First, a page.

Following is a post written by my first guest blogger (and daughter), Allison Malecha, assistant editor at Grove Atlantic Publishers, a published poet and a great travel companion. Allison is a graduate of Columbia University with a degree in Comparative Literature and the Humanities – with a focus on the languages of French and Czech. Allison has traveled the world extensively, with extended studies or internships in Paris, Prague, Amman, Oxford and Florence. She brings to her writing a very old soul with a very young heart.
St. Petersburg is a city that has had many names—Saint Petersburg at its founding by Tsar Peter the Great in 1703, Petrograd in 1914 after the fall of the tsarist monarchy, Leningrad following Vladimir Lenin’s death in 1924, returned to its original moniker in 1991 after the fall of communism, and nicknamed “Piter” throughout. My phone, set to Czech, still called it Petrohrad.
However you title it, the city is Russia’s second largest, and it is the northernmost big city in the world, with just under five million inhabitants. From 1713 to 1728 and again from 1732 to 1918, the city was the capital of Russia (the governmental seat then moved to Moscow)—and its monumental architecture and wide Parisian boulevards fit that bill. But the fact that the city is basically an assortment of swampy islands bisected by the Neva River, which runs from Lake Ladoga in the northeast to the Gulf of Finland in the west, keeps it from achieving anything like a grid. Partly because of this, and partly because I spent my seven days in the city with a friend who is fluent in Russian acting as my 24-hour guide, I still had trouble navigating the 10-minute walk from my friend’s apartment to Nevsky Prospekt, the famed artery of St. Petersburg, until the very end of my trip.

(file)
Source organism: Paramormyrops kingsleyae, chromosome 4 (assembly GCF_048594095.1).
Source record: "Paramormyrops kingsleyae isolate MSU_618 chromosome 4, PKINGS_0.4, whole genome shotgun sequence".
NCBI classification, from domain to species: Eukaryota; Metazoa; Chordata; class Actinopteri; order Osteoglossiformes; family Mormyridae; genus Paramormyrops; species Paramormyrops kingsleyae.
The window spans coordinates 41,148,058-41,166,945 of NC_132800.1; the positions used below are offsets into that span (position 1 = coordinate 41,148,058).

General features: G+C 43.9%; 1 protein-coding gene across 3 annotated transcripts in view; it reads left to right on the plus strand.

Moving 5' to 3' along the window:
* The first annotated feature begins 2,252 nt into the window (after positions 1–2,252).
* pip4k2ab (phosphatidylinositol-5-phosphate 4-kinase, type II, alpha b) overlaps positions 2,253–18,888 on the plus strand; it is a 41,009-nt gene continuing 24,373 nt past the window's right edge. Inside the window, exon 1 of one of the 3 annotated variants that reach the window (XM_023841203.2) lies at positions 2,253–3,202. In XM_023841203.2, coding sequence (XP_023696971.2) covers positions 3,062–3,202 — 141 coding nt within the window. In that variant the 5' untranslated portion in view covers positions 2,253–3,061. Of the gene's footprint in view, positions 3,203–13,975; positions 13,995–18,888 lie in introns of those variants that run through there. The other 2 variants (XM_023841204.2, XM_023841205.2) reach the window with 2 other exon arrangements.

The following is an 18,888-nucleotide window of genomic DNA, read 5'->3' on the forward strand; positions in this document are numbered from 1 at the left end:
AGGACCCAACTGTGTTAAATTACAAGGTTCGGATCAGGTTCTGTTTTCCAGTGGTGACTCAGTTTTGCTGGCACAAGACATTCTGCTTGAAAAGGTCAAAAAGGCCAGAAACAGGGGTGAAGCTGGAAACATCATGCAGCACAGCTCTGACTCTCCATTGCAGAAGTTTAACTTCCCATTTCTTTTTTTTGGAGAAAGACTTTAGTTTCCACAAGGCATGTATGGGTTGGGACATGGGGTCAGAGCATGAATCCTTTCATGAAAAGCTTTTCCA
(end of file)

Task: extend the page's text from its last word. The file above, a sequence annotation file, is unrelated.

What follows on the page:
The first step, though, to seeing St. Petersburg, or any of Russia, is just plain getting there. You need a visa, and to get a visa, you need an invitation, which you can buy for around $30 on this website. It looks fake and feels fake and is fake, but it works. The same site also directs you to the visa application, which you fill out online and then finish processing at a visa issuing office. The total cost for me was around $150, but the price varies depending on time constraints and type of visa.
Once inside the St. Petersburg airport, I wasn’t asked a single question by the customs officer, and with the tap of a button inside her glassy cubicle, I was let loose on the whole beautiful city. I had flown in from Prague, and the colors of St. Petersburg’s buildings looked sober to me in comparison: yellows, beiges, and peaches instead of greens, pinks, blues. But I soon learned that these more stately exteriors hid many vibrant treasures: from the Hermitage’s Golden Drawing Room to the jewel-encrusted eggs cushioned in gleaming display cases at the newly opened Fabergé Museum.
My first full day was Thursday, May 1st, and since the Hermitage Museum offers free entry to all visitors on the first Thursday of every month, my friend and I stood for an hour and a half in the cold to avoid paying for tickets. Once inside, every goosebump became well worth it. My mom has mentioned Versailles here, but the rooms of the Hermitage, Russia’s most famous art museum and the former residence of the Russian monarchs, made the Hall of Mirrors look chintzy in comparison. Truth be told, I couldn’t describe a single painting or sculpture I saw, but I can remember feeling awe in a room done entirely in gold leaf, putting my hand around a crystal doorknob the color of a ruby and the size of a tennis ball, and craning my neck in each room to gaze at the wooden ceilings, intricately carved and painted pale blue and white, or cream and gold, or in splashes of color formed into murals.